Alva Games

Alva Games is one of the more popular Games on the circuit: in a beautiful setting below the picturesque Ochil Hills it has been, and still is, well supported by the best of contemporary athletes.   Founded in 1843, their history is noted on their website and tells us that 

“And Gymnastic games they remained until well into the second half of the twentieth century but by this time the games had developed into something much more like what you will be watching today. Traditional events such as running were and are still a major component of what is on offer at the games. It was at Alva in 1871 that the first highland games cycling took place. An old Scots favourite, quoiting, used to feature in the programmebut has now disappeared as, sadly, have wrestling, light field events such as high jump and pole vault and the former finale event of pony trotting. A more health and safety conscious society combined with the reduction in the size of the arena after the building of the extension to the former Alva Academy, also now lost to the developers wrecking ball, meant that pony trotting was deemed to be impractical and potentially unsafe. Their memory lingers on. With their passing, other events came to take their place. A full range of highland dancing, the full programme of heavy strength events, races for children, youths and visitors and, of course, the hill races. Although there are now four age-restricted competitions the hill race, originally known just as the Endurance Race, has always captivated the runners and the audience alike. It is a unique event with almost every inch of the race from starting pistol to finishing line being visible to the crowds in the arena.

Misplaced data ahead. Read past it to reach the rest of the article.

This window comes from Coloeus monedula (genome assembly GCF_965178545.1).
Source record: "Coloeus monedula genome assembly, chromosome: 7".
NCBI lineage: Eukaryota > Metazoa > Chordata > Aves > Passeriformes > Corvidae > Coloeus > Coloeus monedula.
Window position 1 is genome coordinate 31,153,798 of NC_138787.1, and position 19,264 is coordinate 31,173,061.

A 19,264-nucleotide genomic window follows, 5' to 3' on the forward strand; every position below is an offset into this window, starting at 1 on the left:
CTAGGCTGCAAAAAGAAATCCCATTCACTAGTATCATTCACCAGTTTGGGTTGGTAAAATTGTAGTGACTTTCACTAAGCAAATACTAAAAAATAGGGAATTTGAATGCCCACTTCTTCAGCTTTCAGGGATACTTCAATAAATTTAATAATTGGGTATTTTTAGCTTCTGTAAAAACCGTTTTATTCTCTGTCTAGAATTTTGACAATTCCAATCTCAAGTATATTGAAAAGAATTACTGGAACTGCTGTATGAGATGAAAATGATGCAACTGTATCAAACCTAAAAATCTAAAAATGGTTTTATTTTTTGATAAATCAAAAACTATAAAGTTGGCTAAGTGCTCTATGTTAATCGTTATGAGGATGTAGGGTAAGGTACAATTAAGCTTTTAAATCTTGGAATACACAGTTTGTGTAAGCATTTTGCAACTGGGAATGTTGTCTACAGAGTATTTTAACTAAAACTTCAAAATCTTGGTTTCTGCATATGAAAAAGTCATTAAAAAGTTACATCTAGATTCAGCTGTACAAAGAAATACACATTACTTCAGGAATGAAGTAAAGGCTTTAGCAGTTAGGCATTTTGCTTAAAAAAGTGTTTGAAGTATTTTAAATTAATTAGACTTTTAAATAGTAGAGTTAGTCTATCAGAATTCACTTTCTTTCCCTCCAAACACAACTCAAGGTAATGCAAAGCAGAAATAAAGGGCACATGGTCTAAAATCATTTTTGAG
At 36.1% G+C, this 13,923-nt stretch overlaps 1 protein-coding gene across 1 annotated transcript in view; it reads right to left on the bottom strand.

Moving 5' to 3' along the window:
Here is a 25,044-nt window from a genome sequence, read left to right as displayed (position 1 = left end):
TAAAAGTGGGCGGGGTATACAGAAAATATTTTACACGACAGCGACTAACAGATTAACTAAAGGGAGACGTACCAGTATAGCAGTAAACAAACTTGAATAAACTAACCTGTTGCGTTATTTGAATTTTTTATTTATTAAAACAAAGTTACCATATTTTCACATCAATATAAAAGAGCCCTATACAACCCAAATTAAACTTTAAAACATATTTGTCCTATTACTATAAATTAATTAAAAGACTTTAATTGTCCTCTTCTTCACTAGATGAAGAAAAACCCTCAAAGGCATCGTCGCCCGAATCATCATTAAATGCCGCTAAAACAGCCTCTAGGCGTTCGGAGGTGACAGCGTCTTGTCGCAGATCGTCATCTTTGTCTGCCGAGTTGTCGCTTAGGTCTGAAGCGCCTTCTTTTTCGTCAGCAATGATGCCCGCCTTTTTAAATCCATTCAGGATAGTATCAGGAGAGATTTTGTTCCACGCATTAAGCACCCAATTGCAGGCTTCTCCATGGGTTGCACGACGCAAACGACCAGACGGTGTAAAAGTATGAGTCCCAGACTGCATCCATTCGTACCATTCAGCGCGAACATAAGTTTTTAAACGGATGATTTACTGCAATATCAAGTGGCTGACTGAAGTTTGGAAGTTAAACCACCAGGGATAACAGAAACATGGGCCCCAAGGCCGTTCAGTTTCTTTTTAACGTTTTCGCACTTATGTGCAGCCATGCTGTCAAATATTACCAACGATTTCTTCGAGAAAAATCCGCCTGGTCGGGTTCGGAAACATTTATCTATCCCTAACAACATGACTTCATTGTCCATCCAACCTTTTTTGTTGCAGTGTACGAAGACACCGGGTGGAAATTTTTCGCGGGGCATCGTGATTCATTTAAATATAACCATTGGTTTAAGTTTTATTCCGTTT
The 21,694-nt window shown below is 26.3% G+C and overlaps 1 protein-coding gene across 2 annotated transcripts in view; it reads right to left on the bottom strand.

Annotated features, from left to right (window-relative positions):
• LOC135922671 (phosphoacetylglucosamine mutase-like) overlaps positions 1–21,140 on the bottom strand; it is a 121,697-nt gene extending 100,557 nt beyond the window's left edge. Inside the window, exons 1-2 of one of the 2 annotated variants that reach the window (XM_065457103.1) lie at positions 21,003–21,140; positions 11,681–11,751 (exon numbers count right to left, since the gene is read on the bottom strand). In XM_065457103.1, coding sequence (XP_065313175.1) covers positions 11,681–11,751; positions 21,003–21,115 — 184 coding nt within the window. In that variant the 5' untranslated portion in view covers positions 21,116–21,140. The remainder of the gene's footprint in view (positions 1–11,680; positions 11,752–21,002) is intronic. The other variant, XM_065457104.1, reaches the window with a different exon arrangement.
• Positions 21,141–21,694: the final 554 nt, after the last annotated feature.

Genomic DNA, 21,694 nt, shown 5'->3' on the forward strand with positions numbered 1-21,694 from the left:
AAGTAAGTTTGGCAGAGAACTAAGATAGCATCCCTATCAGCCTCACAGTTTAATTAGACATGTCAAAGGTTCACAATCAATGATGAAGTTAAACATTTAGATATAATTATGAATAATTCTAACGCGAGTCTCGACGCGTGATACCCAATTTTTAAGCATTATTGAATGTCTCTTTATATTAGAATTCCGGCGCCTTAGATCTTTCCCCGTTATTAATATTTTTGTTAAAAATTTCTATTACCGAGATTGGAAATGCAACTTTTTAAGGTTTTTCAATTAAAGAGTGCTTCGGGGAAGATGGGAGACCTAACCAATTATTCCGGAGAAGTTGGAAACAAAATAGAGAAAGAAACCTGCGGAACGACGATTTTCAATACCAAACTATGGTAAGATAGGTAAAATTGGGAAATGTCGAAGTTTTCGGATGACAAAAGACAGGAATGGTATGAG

For well over 130 years, the ring at Alva has been surrounded by the attractions of the travelling fair now organised by the members of the Scottish Section of the Showmen’s Guild of Great Britain. Their continuing presence has ensured that the compact atmosphere of the arena is assured helping to build the feeling of anticipation and excitement as the events of the day unfold. Originally, competitions were restricted to local athletes only but with the passage of time this changed until we now have open competition of the most truly international kind. Dancers from Australia, Canada and the USA are to be found here regularly. We have had heavyweight athletes from Holland, Germany, Poland, Australia, USA, Canada and Finland and the entries in our hill races have come from throughout the British Isles with overseas runners from France, Catalonia, Belgium, USA and the Czech Republic. Our Visitors’ Book tells us that the spectators are now also truly worldwide with recent visitors from across Europe, Southern Africa, North America and even from Thailand!

The games at Alva have survived at a time when many other similar gatherings locally have perished. No more will the crowds roar home the runners at Sauchie or Alloa games just a few miles south of here. Times have not always been good for Alva. The complete loss of the woollen mills and light engineering in the area not only robbed many local people of their main source of income, it also deprived the games of invaluable support in the form of sponsorship and patronage. It has been many years since the entrance fee alone was capable of sustaining the level of expense involved in running the games.”

Known as The Famous Alva Games, they have adapted well to the changes in society at large and reap their rewards in the crowds who come along and the athletes who lend their talents to the occasion.